Peg McEntee: Why we can't let Utah's Snake Valley dry up
Ever been to Snake Valley? It's about a four-hour drive from Salt Lake City, two on the freeway to Wendover and another two on old asphalt and dirt roads that rise and fall with the terrain under a big sky.
It's home to farmers, ranchers, Goshutes and their families who depend on groundwater, some sources so ancient they date back to the ice age, and drainage from the Deep Creek Range that feeds the aquifers below.
And, if Nevada has its way, water from Snake Valley and its Nevada counterparts will find its way to Las Vegas through a 385-mile, potentially $15 billion pipeline that would feed thirsty Las Vegas.
Yes, Vegas, with its monster hotels, fountains, casinos, high-rises and a periphery of housing that, in these financially troubled times, is wilting in the desert heat.
Still, you might ask, doesn't Vegas, with hundreds of thousands of residents, need that water more than a handful of farmers and ranchers?
No. Those tough, hardworking ranch families are entitled to be equal partners in the distribution of water that belongs not to a single entity, but to all of us.
Let's also consider peripheral damage that a parched and denuded West Desert could send Salt Lake City's way hot, fast winds laden with dust and dried vegetation that would shroud the Wasatch Front.
Not that dust storms aren't already happening. A few summers ago, dust from the west rolled into the Salt Lake Valley, a heavy rain fell and coated my car so completely that I had to pull over because my windshield wipers couldn't clear the mud.
I know that Gov. Gary Herbert has been making the rounds in western Utah, talking to people about a proposed agreement in which the Beehive and Silver states would split the Great Basin's groundwater. Mike Styler, executive director of Utah's Department of Natural Resources, has warned that if Herbert doesn't sign the deal, the state could lose substantive protections.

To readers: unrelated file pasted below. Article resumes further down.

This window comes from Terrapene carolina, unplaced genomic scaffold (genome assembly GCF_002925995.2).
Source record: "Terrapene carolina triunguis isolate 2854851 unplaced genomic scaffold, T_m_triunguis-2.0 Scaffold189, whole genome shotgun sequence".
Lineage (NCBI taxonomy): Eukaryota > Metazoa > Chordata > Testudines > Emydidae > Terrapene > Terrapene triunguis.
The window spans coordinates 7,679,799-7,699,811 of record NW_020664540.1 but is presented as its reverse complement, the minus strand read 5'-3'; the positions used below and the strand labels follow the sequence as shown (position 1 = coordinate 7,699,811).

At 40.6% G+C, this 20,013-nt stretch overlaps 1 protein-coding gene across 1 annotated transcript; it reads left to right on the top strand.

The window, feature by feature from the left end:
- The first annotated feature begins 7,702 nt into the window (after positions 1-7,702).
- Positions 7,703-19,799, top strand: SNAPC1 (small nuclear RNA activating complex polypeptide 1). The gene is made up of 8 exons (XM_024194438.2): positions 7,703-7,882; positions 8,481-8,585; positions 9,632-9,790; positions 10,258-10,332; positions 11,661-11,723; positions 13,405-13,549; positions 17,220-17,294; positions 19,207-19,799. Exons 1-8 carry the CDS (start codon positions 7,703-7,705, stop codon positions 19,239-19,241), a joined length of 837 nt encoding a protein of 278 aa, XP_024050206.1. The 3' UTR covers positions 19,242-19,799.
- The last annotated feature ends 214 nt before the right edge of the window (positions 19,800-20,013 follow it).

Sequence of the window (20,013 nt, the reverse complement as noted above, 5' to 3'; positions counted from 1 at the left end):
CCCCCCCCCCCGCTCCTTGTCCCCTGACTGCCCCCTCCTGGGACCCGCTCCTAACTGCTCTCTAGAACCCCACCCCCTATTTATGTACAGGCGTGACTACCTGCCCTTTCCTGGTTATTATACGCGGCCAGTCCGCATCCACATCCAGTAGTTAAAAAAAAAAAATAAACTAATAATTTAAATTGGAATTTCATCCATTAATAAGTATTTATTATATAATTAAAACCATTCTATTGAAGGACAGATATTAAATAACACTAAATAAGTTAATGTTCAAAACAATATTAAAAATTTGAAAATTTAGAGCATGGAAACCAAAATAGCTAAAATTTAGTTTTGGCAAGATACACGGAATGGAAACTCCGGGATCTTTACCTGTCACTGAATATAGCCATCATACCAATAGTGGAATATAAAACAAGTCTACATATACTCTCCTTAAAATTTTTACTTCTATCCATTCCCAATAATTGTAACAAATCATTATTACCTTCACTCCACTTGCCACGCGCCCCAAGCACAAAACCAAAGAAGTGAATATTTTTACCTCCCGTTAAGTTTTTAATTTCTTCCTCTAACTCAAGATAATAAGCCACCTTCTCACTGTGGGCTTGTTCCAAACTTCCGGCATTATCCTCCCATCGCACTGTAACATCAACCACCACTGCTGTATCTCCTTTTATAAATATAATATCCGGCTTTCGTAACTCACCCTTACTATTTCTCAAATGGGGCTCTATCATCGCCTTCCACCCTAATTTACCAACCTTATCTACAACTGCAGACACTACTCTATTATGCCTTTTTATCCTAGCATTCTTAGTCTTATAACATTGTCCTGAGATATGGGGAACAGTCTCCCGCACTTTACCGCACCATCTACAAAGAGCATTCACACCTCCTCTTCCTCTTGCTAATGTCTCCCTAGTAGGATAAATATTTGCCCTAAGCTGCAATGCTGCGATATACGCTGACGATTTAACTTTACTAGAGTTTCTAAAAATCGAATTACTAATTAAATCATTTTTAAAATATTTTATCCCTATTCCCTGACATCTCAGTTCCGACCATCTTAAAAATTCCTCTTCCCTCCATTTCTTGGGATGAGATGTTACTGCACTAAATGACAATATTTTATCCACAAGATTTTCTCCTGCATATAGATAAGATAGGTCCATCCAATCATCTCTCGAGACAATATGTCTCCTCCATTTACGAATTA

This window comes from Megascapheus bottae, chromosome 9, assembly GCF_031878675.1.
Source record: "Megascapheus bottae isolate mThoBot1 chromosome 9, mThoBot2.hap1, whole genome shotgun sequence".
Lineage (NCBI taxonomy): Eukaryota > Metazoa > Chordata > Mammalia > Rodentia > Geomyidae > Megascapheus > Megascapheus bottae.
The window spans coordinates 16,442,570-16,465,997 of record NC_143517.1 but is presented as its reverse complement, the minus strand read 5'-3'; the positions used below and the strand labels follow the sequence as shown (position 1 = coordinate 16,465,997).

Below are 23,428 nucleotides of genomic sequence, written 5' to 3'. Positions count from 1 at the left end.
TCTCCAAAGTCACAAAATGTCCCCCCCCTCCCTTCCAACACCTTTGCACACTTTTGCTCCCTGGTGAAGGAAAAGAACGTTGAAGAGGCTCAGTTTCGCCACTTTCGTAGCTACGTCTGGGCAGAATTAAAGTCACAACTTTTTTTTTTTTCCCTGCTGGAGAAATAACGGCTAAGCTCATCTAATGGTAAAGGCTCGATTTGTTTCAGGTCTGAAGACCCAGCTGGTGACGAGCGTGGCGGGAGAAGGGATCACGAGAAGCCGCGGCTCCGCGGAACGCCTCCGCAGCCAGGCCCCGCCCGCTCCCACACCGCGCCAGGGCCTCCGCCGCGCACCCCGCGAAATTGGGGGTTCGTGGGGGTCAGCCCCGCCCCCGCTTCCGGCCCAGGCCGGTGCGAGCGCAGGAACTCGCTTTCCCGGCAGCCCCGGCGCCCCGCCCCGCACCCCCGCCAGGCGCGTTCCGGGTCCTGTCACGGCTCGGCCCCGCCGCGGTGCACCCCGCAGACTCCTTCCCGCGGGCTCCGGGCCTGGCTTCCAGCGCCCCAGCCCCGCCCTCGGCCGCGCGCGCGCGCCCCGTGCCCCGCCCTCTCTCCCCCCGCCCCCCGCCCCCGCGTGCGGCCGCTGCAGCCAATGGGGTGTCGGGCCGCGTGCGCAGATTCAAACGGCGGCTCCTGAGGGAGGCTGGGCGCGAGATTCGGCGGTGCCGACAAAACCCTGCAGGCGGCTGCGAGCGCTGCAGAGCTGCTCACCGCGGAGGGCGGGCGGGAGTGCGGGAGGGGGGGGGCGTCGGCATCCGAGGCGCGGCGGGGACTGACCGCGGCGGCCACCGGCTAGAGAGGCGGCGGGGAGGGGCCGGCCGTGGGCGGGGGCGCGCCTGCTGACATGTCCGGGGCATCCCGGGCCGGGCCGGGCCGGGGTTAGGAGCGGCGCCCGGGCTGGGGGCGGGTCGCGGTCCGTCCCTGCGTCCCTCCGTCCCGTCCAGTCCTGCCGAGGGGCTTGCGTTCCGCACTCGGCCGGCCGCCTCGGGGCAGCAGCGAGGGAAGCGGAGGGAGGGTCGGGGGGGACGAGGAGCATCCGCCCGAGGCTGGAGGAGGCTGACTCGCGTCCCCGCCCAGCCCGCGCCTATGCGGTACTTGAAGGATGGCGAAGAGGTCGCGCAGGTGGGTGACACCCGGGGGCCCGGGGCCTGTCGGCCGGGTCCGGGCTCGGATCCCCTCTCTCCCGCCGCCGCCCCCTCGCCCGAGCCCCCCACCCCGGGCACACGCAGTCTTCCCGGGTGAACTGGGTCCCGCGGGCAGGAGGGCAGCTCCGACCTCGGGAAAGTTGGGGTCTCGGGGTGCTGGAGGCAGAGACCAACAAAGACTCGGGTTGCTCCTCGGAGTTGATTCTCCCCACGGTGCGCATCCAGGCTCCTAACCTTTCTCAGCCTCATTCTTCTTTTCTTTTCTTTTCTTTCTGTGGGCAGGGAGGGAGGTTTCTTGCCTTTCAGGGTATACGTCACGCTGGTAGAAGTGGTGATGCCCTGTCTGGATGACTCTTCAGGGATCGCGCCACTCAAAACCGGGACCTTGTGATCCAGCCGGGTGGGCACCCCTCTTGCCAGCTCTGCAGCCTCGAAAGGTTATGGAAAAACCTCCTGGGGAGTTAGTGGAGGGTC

Those would include curtailed pumping if the groundwater is being withdrawn faster than it is recharged. And if lost groundwater harms the land, fish and wildlife, Las Vegas could risk losing the water rights if Utah can prove its case and Nevada does not mitigate the damage.
It's a tough call, and one Herbert has said he'll make in a week or two.
A few years ago, I visited Cecil Garland at his Callao ranch, where he breeds what he calls Red Angus cattle. A longtime anti-pipeline activist, Garland compared the balance of new and old water to a sweater: If you pull one piece of yarn apart, the whole thing unravels.
Late in the afternoon, we stood in a sweet breeze, listening to bird song and studying the Deep Creeks.
It would be disastrous to lose that water, land and beauty to a voracious Vegas that should turn down its own taps as should a number of cities right here in Utah.
Peg McEntee is a news columnist. Reach her at firstname.lastname@example.org, facebook.com/pegmcentee and Twitter, @Peg McEntee.
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